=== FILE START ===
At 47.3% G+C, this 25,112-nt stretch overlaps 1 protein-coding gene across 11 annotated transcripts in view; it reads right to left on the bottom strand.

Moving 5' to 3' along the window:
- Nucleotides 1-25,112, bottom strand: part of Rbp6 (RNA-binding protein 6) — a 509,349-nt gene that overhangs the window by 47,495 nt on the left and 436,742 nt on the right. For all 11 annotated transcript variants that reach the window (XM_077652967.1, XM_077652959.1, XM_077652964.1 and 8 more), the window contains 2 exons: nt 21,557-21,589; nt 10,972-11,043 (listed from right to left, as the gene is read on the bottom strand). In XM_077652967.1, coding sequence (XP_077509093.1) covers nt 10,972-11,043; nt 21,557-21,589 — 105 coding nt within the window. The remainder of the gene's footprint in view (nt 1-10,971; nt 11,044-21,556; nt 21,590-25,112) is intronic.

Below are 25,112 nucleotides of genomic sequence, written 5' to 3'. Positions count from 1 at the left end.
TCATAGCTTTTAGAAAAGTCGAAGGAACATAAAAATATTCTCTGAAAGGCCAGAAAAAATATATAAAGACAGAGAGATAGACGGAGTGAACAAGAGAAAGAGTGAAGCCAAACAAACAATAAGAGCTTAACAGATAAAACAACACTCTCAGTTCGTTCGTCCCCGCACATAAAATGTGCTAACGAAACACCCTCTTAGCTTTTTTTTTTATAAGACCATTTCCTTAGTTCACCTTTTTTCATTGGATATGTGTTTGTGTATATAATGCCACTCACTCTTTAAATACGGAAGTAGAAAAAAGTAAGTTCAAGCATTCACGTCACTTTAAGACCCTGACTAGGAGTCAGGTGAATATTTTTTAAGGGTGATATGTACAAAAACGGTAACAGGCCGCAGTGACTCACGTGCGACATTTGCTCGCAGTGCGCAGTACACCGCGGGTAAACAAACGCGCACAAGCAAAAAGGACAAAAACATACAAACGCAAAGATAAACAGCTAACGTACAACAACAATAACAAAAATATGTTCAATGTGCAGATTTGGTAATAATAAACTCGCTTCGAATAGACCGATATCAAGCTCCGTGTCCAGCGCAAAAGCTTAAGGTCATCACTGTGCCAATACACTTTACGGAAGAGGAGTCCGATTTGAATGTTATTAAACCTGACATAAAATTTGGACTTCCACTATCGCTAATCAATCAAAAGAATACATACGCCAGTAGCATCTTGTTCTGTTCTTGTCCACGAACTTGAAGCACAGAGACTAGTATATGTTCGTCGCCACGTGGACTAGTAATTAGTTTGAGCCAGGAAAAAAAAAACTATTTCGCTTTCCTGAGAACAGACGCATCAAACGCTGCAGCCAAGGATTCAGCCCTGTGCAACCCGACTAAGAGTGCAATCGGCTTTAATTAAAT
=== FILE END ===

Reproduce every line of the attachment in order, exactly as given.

At 47.3% G+C, this 25,112-nt stretch overlaps 1 protein-coding gene across 11 annotated transcripts in view; it reads right to left on the bottom strand.

Moving 5' to 3' along the window:
- Nucleotides 1-25,112, bottom strand: part of Rbp6 (RNA-binding protein 6) — a 509,349-nt gene that overhangs the window by 47,495 nt on the left and 436,742 nt on the right. For all 11 annotated transcript variants that reach the window (XM_077652967.1, XM_077652959.1, XM_077652964.1 and 8 more), the window contains 2 exons: nt 21,557-21,589; nt 10,972-11,043 (listed from right to left, as the gene is read on the bottom strand). In XM_077652967.1, coding sequence (XP_077509093.1) covers nt 10,972-11,043; nt 21,557-21,589 — 105 coding nt within the window. The remainder of the gene's footprint in view (nt 1-10,971; nt 11,044-21,556; nt 21,590-25,112) is intronic.

Below are 25,112 nucleotides of genomic sequence, written 5' to 3'. Positions count from 1 at the left end.
TCATAGCTTTTAGAAAAGTCGAAGGAACATAAAAATATTCTCTGAAAGGCCAGAAAAAATATATAAAGACAGAGAGATAGACGGAGTGAACAAGAGAAAGAGTGAAGCCAAACAAACAATAAGAGCTTAACAGATAAAACAACACTCTCAGTTCGTTCGTCCCCGCACATAAAATGTGCTAACGAAACACCCTCTTAGCTTTTTTTTTTATAAGACCATTTCCTTAGTTCACCTTTTTTCATTGGATATGTGTTTGTGTATATAATGCCACTCACTCTTTAAATACGGAAGTAGAAAAAAGTAAGTTCAAGCATTCACGTCACTTTAAGACCCTGACTAGGAGTCAGGTGAATATTTTTTAAGGGTGATATGTACAAAAACGGTAACAGGCCGCAGTGACTCACGTGCGACATTTGCTCGCAGTGCGCAGTACACCGCGGGTAAACAAACGCGCACAAGCAAAAAGGACAAAAACATACAAACGCAAAGATAAACAGCTAACGTACAACAACAATAACAAAAATATGTTCAATGTGCAGATTTGGTAATAATAAACTCGCTTCGAATAGACCGATATCAAGCTCCGTGTCCAGCGCAAAAGCTTAAGGTCATCACTGTGCCAATACACTTTACGGAAGAGGAGTCCGATTTGAATGTTATTAAACCTGACATAAAATTTGGACTTCCACTATCGCTAATCAATCAAAAGAATACATACGCCAGTAGCATCTTGTTCTGTTCTTGTCCACGAACTTGAAGCACAGAGACTAGTATATGTTCGTCGCCACGTGGACTAGTAATTAGTTTGAGCCAGGAAAAAAAAAACTATTTCGCTTTCCTGAGAACAGACGCATCAAACGCTGCAGCCAAGGATTCAGCCCTGTGCAACCCGACTAAGAGTGCAATCGGCTTTAATTAAAT